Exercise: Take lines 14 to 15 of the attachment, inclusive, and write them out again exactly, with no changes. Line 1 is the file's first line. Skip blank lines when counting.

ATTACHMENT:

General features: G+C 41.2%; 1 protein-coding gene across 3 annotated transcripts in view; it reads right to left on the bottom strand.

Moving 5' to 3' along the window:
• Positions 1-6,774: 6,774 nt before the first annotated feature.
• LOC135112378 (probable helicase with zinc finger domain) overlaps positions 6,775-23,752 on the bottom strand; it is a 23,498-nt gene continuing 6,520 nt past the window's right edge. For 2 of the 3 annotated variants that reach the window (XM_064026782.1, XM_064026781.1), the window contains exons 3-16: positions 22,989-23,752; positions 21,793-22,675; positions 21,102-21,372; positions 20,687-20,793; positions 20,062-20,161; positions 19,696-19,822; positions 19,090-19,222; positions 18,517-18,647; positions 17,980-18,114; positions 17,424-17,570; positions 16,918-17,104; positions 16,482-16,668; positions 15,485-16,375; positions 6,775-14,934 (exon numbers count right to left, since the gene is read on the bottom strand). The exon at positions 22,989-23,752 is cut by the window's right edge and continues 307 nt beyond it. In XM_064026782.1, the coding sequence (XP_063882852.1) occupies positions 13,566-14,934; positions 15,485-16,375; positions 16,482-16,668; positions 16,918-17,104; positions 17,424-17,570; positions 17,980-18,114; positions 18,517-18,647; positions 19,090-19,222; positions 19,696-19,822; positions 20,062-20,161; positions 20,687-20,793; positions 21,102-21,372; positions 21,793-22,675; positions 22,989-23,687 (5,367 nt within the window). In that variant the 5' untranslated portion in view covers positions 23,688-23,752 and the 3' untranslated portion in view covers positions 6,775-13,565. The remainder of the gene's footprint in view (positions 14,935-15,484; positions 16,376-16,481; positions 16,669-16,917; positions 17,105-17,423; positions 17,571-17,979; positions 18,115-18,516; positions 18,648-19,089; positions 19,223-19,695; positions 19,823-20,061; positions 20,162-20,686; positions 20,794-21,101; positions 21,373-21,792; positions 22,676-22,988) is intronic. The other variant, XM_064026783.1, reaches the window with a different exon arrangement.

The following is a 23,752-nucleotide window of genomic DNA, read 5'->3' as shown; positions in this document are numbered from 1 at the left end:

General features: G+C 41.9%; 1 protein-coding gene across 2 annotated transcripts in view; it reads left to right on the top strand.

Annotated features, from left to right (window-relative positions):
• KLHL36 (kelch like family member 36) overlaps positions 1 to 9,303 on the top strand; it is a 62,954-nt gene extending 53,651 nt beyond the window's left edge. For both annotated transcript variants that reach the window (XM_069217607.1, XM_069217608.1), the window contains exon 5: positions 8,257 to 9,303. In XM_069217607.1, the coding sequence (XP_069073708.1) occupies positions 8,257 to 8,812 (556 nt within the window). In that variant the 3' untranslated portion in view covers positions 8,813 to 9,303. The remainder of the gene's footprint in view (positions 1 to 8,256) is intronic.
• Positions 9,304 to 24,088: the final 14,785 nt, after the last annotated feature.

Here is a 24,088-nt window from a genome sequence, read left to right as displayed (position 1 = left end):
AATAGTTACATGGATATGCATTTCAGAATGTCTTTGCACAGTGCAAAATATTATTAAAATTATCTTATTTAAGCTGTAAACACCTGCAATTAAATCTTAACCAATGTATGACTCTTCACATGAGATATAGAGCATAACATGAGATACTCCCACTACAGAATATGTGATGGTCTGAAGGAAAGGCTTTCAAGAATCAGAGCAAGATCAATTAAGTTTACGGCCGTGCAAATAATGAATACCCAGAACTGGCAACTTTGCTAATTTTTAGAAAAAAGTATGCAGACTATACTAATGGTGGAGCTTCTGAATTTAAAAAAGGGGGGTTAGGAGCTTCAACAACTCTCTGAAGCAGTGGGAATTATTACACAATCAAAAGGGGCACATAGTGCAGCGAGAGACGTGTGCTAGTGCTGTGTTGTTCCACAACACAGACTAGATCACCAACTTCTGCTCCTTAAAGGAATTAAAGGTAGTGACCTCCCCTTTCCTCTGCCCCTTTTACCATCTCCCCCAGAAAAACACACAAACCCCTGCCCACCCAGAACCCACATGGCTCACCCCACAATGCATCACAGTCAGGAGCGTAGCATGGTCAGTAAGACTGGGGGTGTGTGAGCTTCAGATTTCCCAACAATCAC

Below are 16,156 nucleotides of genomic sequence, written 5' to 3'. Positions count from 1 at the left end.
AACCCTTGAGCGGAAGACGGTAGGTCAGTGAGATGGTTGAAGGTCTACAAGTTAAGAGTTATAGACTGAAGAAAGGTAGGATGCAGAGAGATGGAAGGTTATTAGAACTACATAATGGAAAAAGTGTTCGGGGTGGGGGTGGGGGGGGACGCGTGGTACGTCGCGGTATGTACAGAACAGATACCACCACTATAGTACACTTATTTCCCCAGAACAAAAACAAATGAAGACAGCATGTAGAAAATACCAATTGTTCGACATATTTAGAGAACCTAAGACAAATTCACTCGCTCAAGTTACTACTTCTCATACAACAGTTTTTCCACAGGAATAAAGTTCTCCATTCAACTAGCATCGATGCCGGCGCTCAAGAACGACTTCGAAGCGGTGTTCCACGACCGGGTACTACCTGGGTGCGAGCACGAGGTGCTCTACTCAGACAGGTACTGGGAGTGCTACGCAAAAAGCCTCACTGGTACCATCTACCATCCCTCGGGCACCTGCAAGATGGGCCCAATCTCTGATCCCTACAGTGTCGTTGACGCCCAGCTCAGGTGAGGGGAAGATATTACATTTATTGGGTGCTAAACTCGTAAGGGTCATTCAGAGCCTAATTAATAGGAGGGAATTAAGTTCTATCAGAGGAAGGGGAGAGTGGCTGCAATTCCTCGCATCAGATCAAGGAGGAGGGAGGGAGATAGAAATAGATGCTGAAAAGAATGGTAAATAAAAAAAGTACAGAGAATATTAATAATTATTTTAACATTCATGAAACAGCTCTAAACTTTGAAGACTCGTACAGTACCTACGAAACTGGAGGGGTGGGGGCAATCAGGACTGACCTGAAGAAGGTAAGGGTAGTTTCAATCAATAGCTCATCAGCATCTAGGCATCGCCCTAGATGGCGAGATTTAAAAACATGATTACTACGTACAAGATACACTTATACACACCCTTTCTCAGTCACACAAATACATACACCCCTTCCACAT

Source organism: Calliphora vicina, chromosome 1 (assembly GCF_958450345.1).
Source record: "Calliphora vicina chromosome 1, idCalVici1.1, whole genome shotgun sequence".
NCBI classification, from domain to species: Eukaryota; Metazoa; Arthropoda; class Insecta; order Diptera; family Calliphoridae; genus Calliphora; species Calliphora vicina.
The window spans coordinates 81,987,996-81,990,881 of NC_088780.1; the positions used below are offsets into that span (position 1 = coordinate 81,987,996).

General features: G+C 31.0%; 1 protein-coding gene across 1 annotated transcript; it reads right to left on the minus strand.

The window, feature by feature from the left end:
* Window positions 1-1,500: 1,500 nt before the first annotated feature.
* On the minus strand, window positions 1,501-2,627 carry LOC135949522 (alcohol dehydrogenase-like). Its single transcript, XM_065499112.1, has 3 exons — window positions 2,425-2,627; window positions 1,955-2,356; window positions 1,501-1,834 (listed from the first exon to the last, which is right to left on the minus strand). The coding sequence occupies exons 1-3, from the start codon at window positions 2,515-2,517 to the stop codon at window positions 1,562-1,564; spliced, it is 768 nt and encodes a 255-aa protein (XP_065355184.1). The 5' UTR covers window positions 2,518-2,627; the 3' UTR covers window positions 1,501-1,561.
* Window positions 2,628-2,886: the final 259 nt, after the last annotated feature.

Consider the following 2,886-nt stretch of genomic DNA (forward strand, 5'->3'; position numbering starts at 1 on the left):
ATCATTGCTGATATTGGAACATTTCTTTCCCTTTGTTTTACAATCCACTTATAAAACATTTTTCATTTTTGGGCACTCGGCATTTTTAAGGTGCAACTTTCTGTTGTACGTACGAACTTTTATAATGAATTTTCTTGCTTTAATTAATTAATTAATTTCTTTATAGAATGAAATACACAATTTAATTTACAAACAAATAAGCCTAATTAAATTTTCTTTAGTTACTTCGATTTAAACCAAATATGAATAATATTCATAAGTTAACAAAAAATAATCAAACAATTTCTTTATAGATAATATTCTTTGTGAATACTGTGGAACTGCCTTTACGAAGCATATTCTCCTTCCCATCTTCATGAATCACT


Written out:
Source organism: Calliphora vicina, chromosome 1 (assembly GCF_958450345.1).
Source record: "Calliphora vicina chromosome 1, idCalVici1.1, whole genome shotgun sequence".